• To study for a period of a year, the variations of electron density distribution with time of day and with latitude under varying magnetic and auroral conditions, with particular emphasis on high latitude effects.
  • To determine electron densities in the vicinity of the satellite by means of galactic noise measurement, and to make observations of related physical phenomena, such as the flux of energetic particles.

Conclusions

With Alouette, Canada became a space faring nation, the third country after the USSR and USA to have built a successful satellite. Alouette was the cornerstone on which Canada became a leader in the peaceful uses of space and on which a competitive space industry has been built. Designed for a one-year lifetime, the spacecraft exceeded all expectations and was decommissioned on its tenth anniversary.

Canadian engineers acquired expertise in space technology and became known for the reliability of their products. It was one of the most successful scientific satellites ever and ushered in a new era of scientific co-operation. More than one million ionograms were produced. Canadian scientists gained prominence as world experts on the upper atmosphere. In 1987, Alouette was designated one of the ten most outstanding achievements in the first 100 years of engineering in Canada. In May 1993, the global significance of the project was recognized when the Institute of Electrical and Electronic Engineers (IEEE), the largest technical organization in the world designated it as an International Milestone of Electrical Engineering.

Within a short time after the successful launch of Alouette 1, Canada initiated negotiations with NASA for additional cooperative scientific satellites. On 23 May 1963 those negotiations led to the creation of the International Satellites for Ionospheric Studies (ISIS) program, consisting of Alouette 2, ISIS 1 and ISIS 2. Alouette 2, launched November 29 1965, was a modified version of Alouette 1 and included a probe experiment and an expanded sounder frequency range. The two ISIS satellites, launched January 30 1969 and March 31 1971 respectively, incorporated additional equipment furnished by the United States.

In addition to its technological accomplishments, the Alouette-ISIS Program achieved a number of impressive accomplishments in the international arena:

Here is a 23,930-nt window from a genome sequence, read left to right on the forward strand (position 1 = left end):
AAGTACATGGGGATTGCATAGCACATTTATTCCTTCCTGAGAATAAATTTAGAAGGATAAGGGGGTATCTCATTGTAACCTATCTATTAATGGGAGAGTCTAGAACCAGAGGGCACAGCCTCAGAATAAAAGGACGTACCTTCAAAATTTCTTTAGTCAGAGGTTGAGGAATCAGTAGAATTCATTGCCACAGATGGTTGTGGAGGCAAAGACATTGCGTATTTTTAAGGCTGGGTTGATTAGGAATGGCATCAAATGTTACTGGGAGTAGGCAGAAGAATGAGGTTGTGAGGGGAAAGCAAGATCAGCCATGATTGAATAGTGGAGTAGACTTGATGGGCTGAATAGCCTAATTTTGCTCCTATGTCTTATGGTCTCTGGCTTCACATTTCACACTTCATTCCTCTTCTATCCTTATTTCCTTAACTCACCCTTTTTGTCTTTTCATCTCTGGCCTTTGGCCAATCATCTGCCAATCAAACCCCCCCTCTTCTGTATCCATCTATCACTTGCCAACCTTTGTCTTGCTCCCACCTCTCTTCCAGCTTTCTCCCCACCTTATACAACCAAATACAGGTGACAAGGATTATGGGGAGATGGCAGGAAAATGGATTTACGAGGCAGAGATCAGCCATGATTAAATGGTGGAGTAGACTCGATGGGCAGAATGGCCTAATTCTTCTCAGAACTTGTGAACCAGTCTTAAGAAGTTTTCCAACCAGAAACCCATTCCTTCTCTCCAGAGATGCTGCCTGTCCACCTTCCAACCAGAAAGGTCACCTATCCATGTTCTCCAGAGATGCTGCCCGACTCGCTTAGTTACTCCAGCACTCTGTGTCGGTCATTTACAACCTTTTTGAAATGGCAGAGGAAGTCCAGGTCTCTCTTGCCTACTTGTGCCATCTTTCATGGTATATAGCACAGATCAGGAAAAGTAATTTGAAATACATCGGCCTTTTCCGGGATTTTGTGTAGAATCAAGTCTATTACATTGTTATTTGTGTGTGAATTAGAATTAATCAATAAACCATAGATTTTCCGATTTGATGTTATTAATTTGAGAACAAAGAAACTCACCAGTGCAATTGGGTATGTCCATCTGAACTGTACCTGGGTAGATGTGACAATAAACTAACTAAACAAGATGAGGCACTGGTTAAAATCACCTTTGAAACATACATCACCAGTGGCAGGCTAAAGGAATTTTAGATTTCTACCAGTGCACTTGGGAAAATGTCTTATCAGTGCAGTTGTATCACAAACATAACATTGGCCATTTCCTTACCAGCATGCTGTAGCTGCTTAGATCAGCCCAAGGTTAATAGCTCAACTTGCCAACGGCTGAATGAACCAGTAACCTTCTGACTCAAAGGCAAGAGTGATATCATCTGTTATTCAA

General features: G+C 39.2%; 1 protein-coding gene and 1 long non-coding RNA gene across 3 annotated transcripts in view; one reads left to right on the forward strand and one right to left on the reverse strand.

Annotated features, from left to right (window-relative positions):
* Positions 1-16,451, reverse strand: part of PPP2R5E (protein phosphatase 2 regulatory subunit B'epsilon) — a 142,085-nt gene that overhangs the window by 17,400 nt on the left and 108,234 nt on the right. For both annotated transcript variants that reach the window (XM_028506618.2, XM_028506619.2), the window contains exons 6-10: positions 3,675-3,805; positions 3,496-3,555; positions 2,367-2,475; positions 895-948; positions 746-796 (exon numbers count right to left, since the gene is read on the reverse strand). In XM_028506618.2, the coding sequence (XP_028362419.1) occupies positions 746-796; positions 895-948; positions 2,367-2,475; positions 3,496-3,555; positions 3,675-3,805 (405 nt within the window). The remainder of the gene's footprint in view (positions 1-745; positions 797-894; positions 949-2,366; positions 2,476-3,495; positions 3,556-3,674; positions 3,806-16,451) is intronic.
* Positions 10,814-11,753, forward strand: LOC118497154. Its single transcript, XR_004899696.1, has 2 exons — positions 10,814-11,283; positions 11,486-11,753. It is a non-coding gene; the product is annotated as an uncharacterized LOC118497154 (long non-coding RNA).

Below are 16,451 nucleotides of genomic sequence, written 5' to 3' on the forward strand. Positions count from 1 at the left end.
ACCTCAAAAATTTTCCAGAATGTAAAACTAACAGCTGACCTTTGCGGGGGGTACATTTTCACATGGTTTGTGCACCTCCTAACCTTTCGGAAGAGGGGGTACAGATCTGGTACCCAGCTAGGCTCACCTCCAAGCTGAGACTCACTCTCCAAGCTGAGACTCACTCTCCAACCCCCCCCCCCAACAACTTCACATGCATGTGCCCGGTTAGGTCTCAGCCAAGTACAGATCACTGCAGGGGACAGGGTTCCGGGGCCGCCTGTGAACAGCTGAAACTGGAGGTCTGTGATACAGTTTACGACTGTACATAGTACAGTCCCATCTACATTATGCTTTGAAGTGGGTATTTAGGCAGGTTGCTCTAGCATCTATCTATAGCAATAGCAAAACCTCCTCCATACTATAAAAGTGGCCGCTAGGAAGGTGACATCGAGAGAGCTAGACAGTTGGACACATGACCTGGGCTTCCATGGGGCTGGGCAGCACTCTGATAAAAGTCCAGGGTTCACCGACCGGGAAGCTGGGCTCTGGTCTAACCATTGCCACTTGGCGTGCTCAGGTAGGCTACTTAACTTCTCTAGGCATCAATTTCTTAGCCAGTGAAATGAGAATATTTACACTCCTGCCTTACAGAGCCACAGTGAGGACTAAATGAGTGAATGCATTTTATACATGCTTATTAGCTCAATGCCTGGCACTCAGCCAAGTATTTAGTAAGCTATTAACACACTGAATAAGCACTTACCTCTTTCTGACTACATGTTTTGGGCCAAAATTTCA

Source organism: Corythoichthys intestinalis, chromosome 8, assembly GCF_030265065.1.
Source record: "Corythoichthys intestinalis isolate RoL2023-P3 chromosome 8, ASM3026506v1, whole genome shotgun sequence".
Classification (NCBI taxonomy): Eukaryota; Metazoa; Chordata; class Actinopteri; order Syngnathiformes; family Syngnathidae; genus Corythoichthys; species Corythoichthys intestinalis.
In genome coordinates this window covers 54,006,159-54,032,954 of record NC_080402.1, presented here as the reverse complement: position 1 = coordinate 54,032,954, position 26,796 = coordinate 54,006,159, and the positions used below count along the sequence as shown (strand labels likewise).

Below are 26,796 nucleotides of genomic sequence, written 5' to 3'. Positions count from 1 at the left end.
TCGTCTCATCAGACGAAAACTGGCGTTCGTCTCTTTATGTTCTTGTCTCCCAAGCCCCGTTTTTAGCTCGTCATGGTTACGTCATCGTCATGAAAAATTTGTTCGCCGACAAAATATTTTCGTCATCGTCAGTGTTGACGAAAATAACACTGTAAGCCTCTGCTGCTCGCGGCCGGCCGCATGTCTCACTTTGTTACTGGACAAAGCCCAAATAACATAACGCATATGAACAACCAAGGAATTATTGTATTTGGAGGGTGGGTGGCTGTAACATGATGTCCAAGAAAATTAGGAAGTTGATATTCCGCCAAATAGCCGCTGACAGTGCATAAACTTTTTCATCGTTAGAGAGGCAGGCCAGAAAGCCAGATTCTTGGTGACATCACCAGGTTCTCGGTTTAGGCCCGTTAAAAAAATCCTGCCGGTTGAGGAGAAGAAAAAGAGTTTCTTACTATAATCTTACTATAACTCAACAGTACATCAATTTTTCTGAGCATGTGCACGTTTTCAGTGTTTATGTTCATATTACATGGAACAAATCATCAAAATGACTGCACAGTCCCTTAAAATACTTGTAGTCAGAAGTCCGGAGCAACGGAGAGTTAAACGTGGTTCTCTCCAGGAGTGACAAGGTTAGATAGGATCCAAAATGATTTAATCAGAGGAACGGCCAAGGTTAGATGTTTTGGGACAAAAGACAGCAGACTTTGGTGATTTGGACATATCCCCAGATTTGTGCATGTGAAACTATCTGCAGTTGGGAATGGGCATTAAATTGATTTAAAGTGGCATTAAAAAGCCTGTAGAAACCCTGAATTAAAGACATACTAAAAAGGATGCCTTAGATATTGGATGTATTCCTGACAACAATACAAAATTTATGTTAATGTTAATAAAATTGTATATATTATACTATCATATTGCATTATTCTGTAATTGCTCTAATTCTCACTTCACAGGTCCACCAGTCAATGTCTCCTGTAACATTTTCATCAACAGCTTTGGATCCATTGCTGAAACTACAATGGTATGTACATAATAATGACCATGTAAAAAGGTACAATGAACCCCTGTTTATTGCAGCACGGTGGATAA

• Alouette 1 was the first spacecraft completely designed and built by a nation other than the United States or the Soviet Union.
  • The Canadian-built Alouette 1 was as complex as any previously launched U.S. or USSR satellite.
  • The longevity of Alouette 1 was far greater than that of any previously launched satellite.
  • Until the early seventies, Alouette 1 was the satellite that had led to the greatest number of scientific publications.
  • The success of Alouette 1 was equaled, if not surpassed, by that of Alouette 2, ISIS 1, and ISIS 2, the other Canadian-built satellites of the program.
  • The program, which started as a joint effort between Canada and the United States, grew steadily to include a total of 10 nations. All participating nations provided telemetry stations, many of which were built specially for the Alouette-ISIS program. The average length of this participation has been about 10 years.
  • The program has led to an ISIS telemetry network (distinct from NASA's telemetry network).

Finally, the program has had an outstanding record in making the data available to the scientific community. The Alouette-ISIS program was the first satellite program to make extensive and well-documented contributions of data to international data centers. Approximately 100 Alouette-ISIS data sets are available at the National Space Science Data Center. The magnitude of these data holdings can be conveyed by pointing out that the one million Alouette 1 ionograms constitute only one data set. Because of its very early support of data center activities, the Alouette-ISIS Working Group also helped to develop some of the procedures and policies for submitting satellite data to the data centers. Over 50 research groups and agencies have used data from the Alouette-ISIS program made available in this manner.


List of References:

The Friends of CRC Association
Communications Research Centre (CRC)
Canadian Satellites
IEEE History Center: Alouette